We cannot afford to Rhett Butler our way out of littering with a “Frankly, my dear, I don’t give a damn”[i]
Hailing from a city in the south that has long since lost its title of ‘garden city’ for the questionably more attractive ‘IT capital of India’ (a title that’s slowly slipping away too), I have seen more garbage than one can shake a stick at. Of course, I do keep in mind that this city, the city of my birth, is constantly in a state of flux. Every new day brings with it more apartment complexes, businesses, and vehicles, each of which creeps like lantana into any free space available. These changes are accompanied by the production of mountains of refuse that are collected and dumped outside the city, out of sight and out of mind.
The worst part of this? A significant amount of trash doesn’t even make it straight to the landfill[ii]. Instead, like The One Ring, it gets dropped somewhere, and rolls onto the street, and goes on a whole journey, which could end positively, with a street sweeper picking it up, or terribly, with it getting stuck in the wind-pipe of an innocent grazing cow that only wanted a snack. Alternatively, it could end up in the ocean as marine debris, floating aimlessly with the waves until it washes up on a beach.
This trash that is disposed of in inappropriate places such as street corners and lakes and classrooms is called ‘litter’. On occasion, I also refer to it as garbage that has no reason to exist except for human negligence, entitlement, and perceived convenience. It is a huge problem, but unlike other huge problems plaguing the world at this moment, like global warming and imminent war, littering has a simple solution. Some may be surprised or shocked. Others may have heard of it. A small percentage of people may have even used it.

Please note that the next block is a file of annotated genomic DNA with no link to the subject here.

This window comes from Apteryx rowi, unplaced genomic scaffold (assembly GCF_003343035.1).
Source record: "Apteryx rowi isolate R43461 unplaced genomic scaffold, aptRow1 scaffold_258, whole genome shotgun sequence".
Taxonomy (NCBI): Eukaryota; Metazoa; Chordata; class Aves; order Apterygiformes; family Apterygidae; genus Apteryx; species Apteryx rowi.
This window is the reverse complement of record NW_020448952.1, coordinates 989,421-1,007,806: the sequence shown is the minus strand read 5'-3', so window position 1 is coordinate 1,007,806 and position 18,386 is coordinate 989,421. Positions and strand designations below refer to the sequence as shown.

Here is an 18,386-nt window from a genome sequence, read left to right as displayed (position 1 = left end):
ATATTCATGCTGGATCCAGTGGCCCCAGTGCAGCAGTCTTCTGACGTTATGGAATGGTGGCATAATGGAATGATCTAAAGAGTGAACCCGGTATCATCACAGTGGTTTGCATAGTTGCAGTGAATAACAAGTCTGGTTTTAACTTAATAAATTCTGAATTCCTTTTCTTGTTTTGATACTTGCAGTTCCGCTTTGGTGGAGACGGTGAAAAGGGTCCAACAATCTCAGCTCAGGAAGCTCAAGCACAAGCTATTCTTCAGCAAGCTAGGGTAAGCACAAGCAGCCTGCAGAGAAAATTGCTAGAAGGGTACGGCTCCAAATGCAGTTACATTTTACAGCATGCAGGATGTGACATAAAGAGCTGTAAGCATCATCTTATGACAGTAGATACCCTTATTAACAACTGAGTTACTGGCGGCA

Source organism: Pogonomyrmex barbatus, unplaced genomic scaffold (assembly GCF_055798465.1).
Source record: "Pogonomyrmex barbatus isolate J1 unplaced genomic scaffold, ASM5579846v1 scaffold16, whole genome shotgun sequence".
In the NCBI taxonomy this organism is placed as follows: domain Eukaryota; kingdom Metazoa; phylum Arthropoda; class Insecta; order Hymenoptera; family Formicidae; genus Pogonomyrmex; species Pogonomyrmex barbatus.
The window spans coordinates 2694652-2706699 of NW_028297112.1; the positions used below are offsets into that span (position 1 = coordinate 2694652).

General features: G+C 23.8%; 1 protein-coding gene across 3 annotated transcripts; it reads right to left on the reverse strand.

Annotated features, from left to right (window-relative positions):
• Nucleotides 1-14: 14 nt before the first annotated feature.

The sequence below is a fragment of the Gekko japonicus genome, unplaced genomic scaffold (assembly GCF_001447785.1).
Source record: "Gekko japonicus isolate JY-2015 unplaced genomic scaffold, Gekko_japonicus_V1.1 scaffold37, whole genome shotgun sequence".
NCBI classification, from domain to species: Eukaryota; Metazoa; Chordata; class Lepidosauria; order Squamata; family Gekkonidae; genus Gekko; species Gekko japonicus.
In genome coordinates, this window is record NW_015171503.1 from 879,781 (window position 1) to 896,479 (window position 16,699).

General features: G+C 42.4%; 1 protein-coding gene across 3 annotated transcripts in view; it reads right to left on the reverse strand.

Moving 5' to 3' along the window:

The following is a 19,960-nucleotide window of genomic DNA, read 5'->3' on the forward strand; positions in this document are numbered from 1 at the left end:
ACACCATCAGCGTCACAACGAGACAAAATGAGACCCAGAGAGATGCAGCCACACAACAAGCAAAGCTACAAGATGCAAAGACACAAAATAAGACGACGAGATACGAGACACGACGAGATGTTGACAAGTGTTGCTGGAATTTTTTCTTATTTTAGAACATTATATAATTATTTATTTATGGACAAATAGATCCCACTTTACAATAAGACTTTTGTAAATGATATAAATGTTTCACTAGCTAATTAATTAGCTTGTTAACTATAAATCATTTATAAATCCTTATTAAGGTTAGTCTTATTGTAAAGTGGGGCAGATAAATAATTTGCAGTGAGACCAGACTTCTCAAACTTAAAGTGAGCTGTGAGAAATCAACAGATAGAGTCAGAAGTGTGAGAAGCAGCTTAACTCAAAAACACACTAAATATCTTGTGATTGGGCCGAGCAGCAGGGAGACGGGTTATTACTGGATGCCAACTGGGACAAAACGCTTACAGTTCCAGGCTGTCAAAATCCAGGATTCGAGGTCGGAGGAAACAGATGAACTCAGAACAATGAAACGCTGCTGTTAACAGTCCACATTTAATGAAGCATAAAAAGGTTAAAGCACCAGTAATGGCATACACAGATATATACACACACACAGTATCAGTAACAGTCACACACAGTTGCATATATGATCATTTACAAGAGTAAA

It’s a dustbin. A trash receptacle, waste container, garbage can, or street bin.
Granted, there are a number of factors such as infrequent emptying and bad placement that can affect the success of this approach to solving littering, but I strongly believe that in small areas that provide enough dustbins, that are also emptied regularly, littering has the potential to be absent. So why does it still exist, like the metaphorical persistent housefly that refuses to leave me alone at lunch, regardless of the amount of swatting and awkward hand flapping I indulge in?
According to Loretta Brown, a marine debris education and outreach specialist, “(Littering) probably goes to our roots as a species”[iii]. We’ve always had waste; the prehistoric man left broken bones and teeth scattered after his meals, while the organic waste was simply left to rot on the ground. It didn’t matter at the time because it was biodegradable.
Then, plastic was invented. It was a great leap for humanity in terms of celluloid film, Styrofoam, and breast implants, but it was less fun for the environment. Plastic could not, and did not, disappear once you threw it out. And today, despite the leaps and bounds we have made in terms of science and technology, it still does not.
Now for the dull part of this article (assuming that you’ve somehow found yourself interested enough to read to this point): the reasons suggested by psychologists that explain why we are incapable of using dustbins:
Social psychologists and police officers agree that if one window is broken in a house, the other windows will be broken soon, and the walls, graphitised. And although this may seem to suggest that humanity is inherently evil and full of bad intentions, it actually demonstrates the broken windows theory[iv]. According to this theory, one broken window is proof that no-one cares about the house, and will invite more people to vandalise it. In context, we do not feel guilty about adding our trash to a pre-existing pile on the ground, because we assume that no one cares if we throw it there. Ignorance also has an effect here; when we see that no one around us is bothered by trash, we assume that there is no reason for us to care either.
Another possible psychological explanation is the diffusion of responsibility. We often forget to pick up trash on the floor because we feel like someone else will come along and do it instead. And there are sweepers and trash collectors who pick up our refuse, but they are not magical beings of light who can locate and pick up every single piece of rubbish. Sometimes, the wind can blow candy wrappers underneath plants and effectively keep them hidden from sight.